Day 2 of the first EU LCS week of 2016 saw the newly formed Vitality match up against a re-tweaked Fnatic roster that was fresh off of a win against preseason favourites, Origen. Despite Vitality’s loss to ROCCAT on the previous day, they were able to secure a victory in their second match by primarily playing off of a minuscule advantage created before 2 minutes had even passed.
Both teams entering the game chose to take the passive start reflected in most 6.1 games by neglecting to show where their respective bot and top lanes were going. This resulted in a 2v1 in favor of Vitality, siphoning off any experience and gold from Fnatic’s Gamsu on Olaf. Meanwhile Cabochard’s Fiora was able to double-jungle with Shook to mitigate the disadvantage from the laneswap.
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Fnatic reactively chose to respond by pushing out the bottom wave of minions, then swapping their own top and bottom lane to create even lane matchups. While this move seemed relatively inconsequential, it ended up creating a situation where Cabochard was able to go into the lane already up a level, while simultaneously utilizing his teleport to absorb the minion wave that Fnatic’s bottom lane had built. This full level advantage set up Gamsu, who had dominated on Olaf just the day before, to be unfairly bullied.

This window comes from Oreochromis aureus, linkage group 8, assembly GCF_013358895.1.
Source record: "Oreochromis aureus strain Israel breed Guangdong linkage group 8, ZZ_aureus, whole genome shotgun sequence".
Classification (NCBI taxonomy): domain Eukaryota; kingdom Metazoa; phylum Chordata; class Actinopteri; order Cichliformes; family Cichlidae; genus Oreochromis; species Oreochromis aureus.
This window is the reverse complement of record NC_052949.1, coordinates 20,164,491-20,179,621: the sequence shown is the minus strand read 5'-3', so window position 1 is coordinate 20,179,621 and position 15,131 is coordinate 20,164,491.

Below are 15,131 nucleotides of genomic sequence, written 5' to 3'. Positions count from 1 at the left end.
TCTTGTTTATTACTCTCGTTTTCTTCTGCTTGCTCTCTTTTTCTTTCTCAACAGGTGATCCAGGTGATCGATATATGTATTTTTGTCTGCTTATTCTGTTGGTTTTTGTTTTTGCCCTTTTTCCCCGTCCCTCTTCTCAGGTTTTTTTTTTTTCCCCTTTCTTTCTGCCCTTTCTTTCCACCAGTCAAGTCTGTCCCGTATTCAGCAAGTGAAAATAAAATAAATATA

The key to pushing this advantage further was Shook, who was able to consistently shadow and prevent any attempts to aid Gamsu by Spirit on Zac.
This led to the eventual power-play from Fiora and Elise – diving and denying Olaf an additional 2 minion waves, creating an unstoppable force in Cabochard, and ultimately putting the nail in the coffin.
Cabochard and Shook dive Gamsu at his inner turret.
Especially in the fast season 6 meta that Riot has introduced, laning decisions can be more decisive than ever. When games are only 25-30 minutes long, the setup for your early game is arguably the most crucial aspect of your macro strategy.
To Fnatic: don’t drop the soap for your top laner to pick up – we’ve had enough of it every year.